The microblogging site Twitter has announced it is rolling out the Birdwatch notes inside tweets for pilot participants across iOS, Android and desktop platforms.

Birdwatch is a community-based program that allows people to identify information in tweets they believe is misleading, and write notes that provide informative context.

“We believe this approach has the potential to respond quickly when misleading information spreads, adding context that people trust and find valuable” Product VP Keith Coleman wrote in a blog post at the time. “Eventually we aim to make notes visible directly on Tweets for the global Twitter audience when there is consensus from a broad and diverse set of contributors.”

Birdwatch wants to help people stay informed by adding helpful context to Tweets.

“This feature will allow those who are currently participating in Birdwatch to more easily identify and rate the most helpful notes,” the company announced. “These notes are being intentionally kept separate from Twitter for now, while we build Birdwatch and gain confidence that it produces context people find helpful and appropriate,” Twitter added.

If a Tweet has a Birdwatch note that is “Currently rated helpful”, then you’ll see that note right there on the Tweet, and you can rate it to help elevate the most helpful notes.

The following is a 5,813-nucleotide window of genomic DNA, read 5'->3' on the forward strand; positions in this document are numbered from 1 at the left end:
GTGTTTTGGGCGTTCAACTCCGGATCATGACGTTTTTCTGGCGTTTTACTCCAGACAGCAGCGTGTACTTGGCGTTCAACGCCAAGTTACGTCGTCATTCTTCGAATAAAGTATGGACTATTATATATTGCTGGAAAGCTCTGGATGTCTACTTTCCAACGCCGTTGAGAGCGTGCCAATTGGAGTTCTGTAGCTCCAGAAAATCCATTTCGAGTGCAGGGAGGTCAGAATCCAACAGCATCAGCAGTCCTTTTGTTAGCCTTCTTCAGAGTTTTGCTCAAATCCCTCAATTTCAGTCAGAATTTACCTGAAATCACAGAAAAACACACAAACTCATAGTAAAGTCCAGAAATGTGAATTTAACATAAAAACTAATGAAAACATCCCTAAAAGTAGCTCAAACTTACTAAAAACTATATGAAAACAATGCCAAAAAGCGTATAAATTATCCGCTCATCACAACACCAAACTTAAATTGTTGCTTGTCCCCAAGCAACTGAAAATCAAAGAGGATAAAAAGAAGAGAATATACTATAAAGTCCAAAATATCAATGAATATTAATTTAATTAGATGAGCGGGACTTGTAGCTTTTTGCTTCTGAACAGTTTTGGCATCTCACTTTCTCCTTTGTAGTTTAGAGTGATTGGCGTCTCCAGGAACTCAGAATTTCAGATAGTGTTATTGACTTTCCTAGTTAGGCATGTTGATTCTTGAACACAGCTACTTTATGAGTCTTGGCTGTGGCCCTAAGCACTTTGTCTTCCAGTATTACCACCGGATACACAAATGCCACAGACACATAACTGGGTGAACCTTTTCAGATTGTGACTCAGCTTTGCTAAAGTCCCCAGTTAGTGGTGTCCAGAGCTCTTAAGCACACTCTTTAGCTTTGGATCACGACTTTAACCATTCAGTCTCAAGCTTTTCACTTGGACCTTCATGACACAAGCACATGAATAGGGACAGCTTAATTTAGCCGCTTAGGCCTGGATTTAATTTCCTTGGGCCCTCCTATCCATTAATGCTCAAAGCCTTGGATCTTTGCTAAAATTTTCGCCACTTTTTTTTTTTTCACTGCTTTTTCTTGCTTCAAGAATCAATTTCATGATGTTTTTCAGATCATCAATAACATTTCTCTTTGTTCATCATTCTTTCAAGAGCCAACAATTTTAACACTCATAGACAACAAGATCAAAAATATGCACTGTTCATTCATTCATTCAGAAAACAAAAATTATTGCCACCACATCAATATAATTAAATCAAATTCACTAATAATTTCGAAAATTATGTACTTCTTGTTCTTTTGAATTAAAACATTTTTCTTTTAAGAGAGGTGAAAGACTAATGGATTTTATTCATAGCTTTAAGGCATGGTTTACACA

“If the Tweet has multiple notes that are ‘Currently rated helpful’, the card will rotate between these ‘Currently rated helpful’ notes at periodic intervals, and you can tap to rate those notes on the Birdwatch site,” Twitter explained.

If a Tweet has notes but none are yet “Currently rated helpful”, you’ll see the number of notes written, and you can tap to rate those notes on the Birdwatch site.

Finally, if all notes on a Tweet are “Currently not rated helpful,” there won’t be a card on the Tweet.

You’ll still be able to get to Birdwatch notes on that Tweet by clicking on the Birdwatch icon in the Tweet details page, the company informed. Birdwatch Notes will not have an effect on the way people see Tweets or Twitter’s system recommendations.

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